Palantla Chinantec - Phonology - Vowels

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Structured data parsed from Wikipedia. Vowels

Data Source : WIKIPEDIA
Number of Data columns : 4 Number of Data rows : 3
Categories : economy, demography, politics, knowledge

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1952 United States Senate elections - California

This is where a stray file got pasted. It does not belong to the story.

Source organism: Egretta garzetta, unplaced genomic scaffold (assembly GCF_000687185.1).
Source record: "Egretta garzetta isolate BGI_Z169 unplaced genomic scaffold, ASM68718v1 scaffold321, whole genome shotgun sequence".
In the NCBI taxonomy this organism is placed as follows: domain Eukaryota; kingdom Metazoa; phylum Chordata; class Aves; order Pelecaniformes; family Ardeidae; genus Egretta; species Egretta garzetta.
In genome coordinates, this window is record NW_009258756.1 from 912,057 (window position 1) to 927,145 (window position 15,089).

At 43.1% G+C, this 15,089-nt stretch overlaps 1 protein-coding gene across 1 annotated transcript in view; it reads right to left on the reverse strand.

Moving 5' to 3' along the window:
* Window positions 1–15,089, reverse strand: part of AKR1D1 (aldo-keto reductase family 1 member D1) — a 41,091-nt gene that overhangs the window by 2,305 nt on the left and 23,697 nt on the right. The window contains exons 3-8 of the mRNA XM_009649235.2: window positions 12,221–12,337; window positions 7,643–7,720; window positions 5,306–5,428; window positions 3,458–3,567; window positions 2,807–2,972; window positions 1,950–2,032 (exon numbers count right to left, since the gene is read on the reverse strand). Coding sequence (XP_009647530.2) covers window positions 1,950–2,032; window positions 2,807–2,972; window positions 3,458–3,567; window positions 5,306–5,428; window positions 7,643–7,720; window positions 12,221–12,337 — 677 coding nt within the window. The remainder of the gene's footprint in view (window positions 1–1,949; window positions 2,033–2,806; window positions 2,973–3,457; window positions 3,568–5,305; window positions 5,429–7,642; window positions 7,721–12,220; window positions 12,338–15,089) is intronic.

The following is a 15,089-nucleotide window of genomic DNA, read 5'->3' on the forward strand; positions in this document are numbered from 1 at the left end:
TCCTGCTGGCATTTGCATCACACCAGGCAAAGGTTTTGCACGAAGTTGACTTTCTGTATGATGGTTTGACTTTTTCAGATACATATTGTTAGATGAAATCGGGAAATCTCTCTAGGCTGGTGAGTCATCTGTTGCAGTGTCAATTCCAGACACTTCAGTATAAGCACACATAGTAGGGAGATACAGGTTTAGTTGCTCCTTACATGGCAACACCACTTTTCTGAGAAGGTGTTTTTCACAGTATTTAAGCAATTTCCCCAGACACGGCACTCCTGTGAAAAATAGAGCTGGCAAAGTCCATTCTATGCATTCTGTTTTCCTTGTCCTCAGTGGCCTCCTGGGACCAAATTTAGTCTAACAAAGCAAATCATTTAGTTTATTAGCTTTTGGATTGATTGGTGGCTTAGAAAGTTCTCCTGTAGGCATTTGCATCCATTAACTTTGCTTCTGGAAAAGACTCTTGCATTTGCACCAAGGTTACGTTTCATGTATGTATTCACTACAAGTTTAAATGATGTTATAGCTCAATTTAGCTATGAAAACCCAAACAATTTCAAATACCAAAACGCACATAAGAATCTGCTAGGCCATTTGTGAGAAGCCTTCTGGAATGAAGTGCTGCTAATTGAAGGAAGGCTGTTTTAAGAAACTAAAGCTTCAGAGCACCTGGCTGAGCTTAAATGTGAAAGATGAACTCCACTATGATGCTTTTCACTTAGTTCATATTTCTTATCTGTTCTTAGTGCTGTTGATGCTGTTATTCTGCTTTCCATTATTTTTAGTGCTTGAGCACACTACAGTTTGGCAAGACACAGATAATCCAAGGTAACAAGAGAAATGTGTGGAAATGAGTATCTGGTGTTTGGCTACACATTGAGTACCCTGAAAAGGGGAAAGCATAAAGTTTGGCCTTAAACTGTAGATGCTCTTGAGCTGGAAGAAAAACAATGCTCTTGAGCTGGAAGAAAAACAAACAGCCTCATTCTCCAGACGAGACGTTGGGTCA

From WIKIPEDIA

Structured data parsed from Wikipedia. California needs expansion You can help by adding to it. (July 2017) (July 2017) July 2017

california, 1952, states, senate, elections

Manhattan Bridge - Description - Subway tracks

From WIKIPEDIA